Tubal ligation reversal is the procedure of restoring fertility after a woman has had a tubal ligation procedure (gotten her tubes “tied”). During a tubal ligation reversal, the blocked parts of the fallopian tubes are reconnected to the remaining parts of the fallopian tubes, allowing eggs to move through the tubes and sperm to travel up the fallopian tubes to join an egg.
When you want to reverse a Tubal Ligation, there are some things that you need to know. When discussing your options with your health-care provider to determine the potential for a successful tubal ligation reversal, make sure you provide your surgeon with all the facts and records from the tubal ligation procedure. The type of tubal ligation procedure used is a significant factor that will determine the proper procedure for tubal reversal, and it has a great influence on the chance of success.
Sterilization procedures such as those done with tubal clips or rings often cause the least amount of damage to the fallopian tubes. It is most likely to allow a successful tubal ligation reversal.
Because of the way some sterilization procedures (such as the Essure & the Adiana systems) seal off the fallopian tubes, in general, it is not possible to open the fallopian tubes again after these procedures. In such cases, in-vitro fertilization (IVF) may be a better way. IVF includes the recovery of eggs from the ovary, fertilizing them in a laboratory and setting them in the uterus.
The procedure which is performed to reverse the Essure or Adiana ligation methods differs from the standard tubal reversion. In this case, a tubocornual implantation is required. The old way of this implantation was really hard to do and as a result, it left the patient with the requirement of a cesarean section for future pregnancies. But as time passes and technology becomes better this is no longer the case.
To reverse the Adiana or the Essure ligation systems, first the implants need to be removed. The next step is to then make a very tiny and round hole in the wall of the uterus. After the uterus is prepared, the tube is sewn into the lining of the womb. After this, the tube must be sewn to the outside of the uterus in order to seal it off. After this process, when the repair is done successfully, the womb is examined from the inside with a special camera to make sure that everything has been done well and the tube is where it should be. This part of the procedure is common for all types of tubal reversal procedures to ensure it is properly done.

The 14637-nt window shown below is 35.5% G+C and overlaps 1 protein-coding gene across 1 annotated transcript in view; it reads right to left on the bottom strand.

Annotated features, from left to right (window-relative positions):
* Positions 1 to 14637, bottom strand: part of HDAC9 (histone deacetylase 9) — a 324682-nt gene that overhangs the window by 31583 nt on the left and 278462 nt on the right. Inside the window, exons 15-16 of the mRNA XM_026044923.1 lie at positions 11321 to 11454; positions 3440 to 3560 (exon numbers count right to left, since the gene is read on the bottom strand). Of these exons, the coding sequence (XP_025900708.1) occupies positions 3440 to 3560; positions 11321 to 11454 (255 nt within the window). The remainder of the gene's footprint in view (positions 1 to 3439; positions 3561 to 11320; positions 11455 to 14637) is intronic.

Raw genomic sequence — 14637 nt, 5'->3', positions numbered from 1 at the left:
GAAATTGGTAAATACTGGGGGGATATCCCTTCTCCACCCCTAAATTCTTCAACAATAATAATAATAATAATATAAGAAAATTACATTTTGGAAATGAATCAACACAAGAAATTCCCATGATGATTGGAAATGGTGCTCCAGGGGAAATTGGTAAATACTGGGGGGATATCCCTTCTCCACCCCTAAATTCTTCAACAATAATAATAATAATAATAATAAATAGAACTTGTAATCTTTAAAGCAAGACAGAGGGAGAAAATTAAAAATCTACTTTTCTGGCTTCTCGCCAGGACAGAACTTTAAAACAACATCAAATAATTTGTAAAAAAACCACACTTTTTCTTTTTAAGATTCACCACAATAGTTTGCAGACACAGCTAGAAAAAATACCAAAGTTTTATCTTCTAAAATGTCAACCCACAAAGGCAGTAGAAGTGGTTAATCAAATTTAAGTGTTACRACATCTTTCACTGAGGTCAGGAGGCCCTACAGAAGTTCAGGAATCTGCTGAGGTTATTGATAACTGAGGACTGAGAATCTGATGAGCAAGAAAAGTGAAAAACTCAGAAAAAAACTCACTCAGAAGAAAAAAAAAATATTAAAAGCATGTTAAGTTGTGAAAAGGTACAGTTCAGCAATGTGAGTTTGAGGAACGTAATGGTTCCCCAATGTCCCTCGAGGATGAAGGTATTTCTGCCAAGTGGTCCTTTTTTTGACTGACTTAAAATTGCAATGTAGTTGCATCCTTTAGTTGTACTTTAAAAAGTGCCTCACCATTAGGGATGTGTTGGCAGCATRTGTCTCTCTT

The tubal ligation reversal procedure uses microsurgery which is used with the aim of connecting the two disconnected sections of the fallopian tubes. Many factors influence the potential for a successful tubal reversal procedure. Because of the fact that the fallopian tube’s diameter differs from one end to the other, the procedure will have a greater chance of success when the diameters of the two remaining sections are nearly identical. In some cases when the two remaining sections of the tubes have a different diameter, unfortunately, the success rates for pregnancy will be lower.
For an improved chance of success of a tubal ligation reversal surgery, it is ideal if the remaining ends of the tubal sections are almost equal in diameter and the tubes are at least three to four inches long following the tubal ligation procedure. Before having a tubal ligation (getting your tubes “tied”) the fallopian tubes are about eight inches long; if, after the tubal ligation the tubes are less than three or four inches in diameter, the result might be poor.
The decision of performing tubal ligation reversal should be carefully weighed against the potential for successful in-vitro fertilization (IVF). There are some women who have a low chance of a successful tubal reversal. These patients are often advised to have in-vitro fertilization (IVF).
You should discuss your situation with your doctor who will help you determine the best way of achieving a successful pregnancy either by tubal ligation reversal, or in-vitro fertilization (IVF).